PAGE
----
seancorfield20:06:15

Probably the most useful “Java skill” when learning Clojure is reading/understanding stacktraces. Some understanding of classpaths and dependencies is also useful.

seancorfield20:06:17

I’m not sure what you’re after for “some java reference material” tho’? https://clojure.org/reference/java_interop

Antonio Bibiano20:06:51

I was thinking something like a book that i can use to reference java concepts etc. Because many java books that I found are very long and detailed

Antonio Bibiano21:06:14

actually one book, "Java a beginner's guide"

Antonio Bibiano21:06:10

maybe something like the "In a nutshell" series by oreilly?

seancorfield21:06:21

I don’t think you need much Java to become effective in Clojure. Lots of people come to Clojure with zero Java experience.

seancorfield21:06:47

Most Java material is going to be focused on classes, encapsulation, and often mutable member data — none of which is applicable to Clojure.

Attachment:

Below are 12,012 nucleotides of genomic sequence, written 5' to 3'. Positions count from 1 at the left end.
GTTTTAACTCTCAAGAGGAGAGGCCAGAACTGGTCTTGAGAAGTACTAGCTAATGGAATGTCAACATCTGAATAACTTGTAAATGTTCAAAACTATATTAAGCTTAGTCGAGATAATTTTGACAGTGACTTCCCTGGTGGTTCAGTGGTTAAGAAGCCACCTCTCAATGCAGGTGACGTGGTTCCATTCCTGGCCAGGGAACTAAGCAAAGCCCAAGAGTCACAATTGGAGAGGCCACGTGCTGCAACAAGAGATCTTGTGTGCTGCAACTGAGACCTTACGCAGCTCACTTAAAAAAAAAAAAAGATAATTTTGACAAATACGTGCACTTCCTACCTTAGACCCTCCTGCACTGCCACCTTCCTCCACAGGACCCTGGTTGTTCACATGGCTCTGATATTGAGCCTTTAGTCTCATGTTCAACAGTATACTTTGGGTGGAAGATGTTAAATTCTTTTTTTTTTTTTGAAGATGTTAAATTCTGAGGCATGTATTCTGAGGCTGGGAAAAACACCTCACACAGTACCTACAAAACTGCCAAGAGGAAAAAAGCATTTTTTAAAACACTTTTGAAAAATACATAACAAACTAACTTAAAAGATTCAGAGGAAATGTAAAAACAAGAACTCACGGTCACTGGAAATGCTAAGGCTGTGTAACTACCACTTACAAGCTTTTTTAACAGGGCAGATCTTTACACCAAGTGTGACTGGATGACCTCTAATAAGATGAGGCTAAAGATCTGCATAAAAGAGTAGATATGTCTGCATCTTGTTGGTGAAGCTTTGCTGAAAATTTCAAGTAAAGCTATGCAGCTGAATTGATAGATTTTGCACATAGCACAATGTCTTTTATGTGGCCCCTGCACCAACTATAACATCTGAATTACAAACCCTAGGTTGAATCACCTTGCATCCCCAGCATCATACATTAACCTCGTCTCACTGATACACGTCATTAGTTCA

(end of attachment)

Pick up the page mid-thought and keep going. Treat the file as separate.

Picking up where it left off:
Antonio Bibiano21:06:55

Understood, that’s nice to hear :)

Antonio Bibiano21:06:00

I guess I’ll keep practicing my clojure and leave this Java stuff for when the need comes

seancorfield21:06:54

The section on clojure.jar is outdated and has an incorrect link (it tries to link to Clojure 1.9 via the 1.7 URL on Maven). And it uses the old “Java API” for calling Clojure — so follow this instead: https://clojure.org/reference/java_interop#_calling_clojure_from_java

alexmiller21:06:55

and this paid course from Eric is probably also very good (but I haven't seen it) https://purelyfunctional.tv/courses/jvm-clojure/

Antonio Bibiano21:06:10

Ah nice, I’ll check these out!

seancorfield21:06:54

The section on clojure.jar is outdated and has an incorrect link (it tries to link to Clojure 1.9 via the 1.7 URL on Maven). And it uses the old “Java API” for calling Clojure — so follow this instead: https://clojure.org/reference/java_interop#_calling_clojure_from_java

seancorfield21:06:00

(and the section showing Java interop by using String and methods on it is outdated too: clojure.string is a better way to work with strings that avoids Java interop)

Michaël Salihi08:06:41

In fact, it's about dependencies between modules, not libs. You can find an depends-on example in the official doc: https://shadow-cljs.github.io/docs/UsersGuide.html#CodeSplitting

🙌 2